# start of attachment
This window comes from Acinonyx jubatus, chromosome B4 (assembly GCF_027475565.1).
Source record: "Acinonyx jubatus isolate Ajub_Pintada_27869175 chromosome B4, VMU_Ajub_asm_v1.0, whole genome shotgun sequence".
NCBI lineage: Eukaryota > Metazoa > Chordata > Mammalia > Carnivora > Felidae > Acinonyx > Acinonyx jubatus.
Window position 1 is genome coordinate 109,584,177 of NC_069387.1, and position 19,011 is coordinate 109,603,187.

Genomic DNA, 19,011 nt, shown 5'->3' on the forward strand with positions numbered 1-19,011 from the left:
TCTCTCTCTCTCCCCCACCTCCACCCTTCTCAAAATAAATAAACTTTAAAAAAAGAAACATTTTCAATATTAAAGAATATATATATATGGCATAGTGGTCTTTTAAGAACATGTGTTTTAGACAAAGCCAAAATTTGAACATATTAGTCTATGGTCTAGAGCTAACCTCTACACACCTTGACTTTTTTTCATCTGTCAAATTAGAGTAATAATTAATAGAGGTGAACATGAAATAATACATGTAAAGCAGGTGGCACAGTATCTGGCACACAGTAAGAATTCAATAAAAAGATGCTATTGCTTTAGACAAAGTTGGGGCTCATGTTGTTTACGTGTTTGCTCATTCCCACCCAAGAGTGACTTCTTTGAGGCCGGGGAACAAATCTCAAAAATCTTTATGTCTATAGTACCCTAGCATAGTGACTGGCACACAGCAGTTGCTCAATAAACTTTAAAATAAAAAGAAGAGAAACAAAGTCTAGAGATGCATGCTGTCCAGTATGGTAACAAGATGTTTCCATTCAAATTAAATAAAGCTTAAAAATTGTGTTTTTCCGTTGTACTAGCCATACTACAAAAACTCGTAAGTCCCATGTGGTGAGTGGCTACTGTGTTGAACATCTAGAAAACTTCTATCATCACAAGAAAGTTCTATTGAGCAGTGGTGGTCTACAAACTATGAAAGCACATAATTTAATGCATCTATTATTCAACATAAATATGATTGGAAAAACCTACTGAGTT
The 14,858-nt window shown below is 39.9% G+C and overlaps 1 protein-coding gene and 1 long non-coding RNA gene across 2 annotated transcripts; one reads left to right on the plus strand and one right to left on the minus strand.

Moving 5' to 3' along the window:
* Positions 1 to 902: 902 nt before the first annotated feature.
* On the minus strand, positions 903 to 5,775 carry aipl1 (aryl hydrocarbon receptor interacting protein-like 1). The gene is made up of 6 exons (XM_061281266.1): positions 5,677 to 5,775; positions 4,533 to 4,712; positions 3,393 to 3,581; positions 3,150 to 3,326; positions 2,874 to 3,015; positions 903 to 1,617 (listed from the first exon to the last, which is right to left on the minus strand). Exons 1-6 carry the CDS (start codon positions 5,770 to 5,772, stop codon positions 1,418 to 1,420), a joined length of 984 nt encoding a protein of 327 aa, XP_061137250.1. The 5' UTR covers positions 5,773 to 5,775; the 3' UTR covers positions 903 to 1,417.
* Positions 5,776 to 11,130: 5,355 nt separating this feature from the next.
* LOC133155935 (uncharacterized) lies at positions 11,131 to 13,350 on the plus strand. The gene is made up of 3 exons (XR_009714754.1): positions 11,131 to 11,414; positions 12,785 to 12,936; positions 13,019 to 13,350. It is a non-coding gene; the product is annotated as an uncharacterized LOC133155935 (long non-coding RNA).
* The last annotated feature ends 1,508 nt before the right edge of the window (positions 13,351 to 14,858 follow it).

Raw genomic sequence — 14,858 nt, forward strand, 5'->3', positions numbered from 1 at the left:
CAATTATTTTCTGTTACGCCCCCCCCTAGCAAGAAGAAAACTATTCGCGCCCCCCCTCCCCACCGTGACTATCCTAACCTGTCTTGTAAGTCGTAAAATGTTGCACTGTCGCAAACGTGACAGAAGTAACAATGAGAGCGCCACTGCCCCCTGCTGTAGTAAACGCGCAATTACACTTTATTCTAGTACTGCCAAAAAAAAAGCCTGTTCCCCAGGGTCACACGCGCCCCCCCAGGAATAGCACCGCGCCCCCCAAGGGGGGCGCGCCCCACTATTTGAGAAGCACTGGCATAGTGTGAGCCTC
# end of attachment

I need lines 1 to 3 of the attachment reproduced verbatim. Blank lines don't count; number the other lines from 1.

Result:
This window comes from Acinonyx jubatus, chromosome B4 (assembly GCF_027475565.1).
Source record: "Acinonyx jubatus isolate Ajub_Pintada_27869175 chromosome B4, VMU_Ajub_asm_v1.0, whole genome shotgun sequence".
NCBI lineage: Eukaryota > Metazoa > Chordata > Mammalia > Carnivora > Felidae > Acinonyx > Acinonyx jubatus.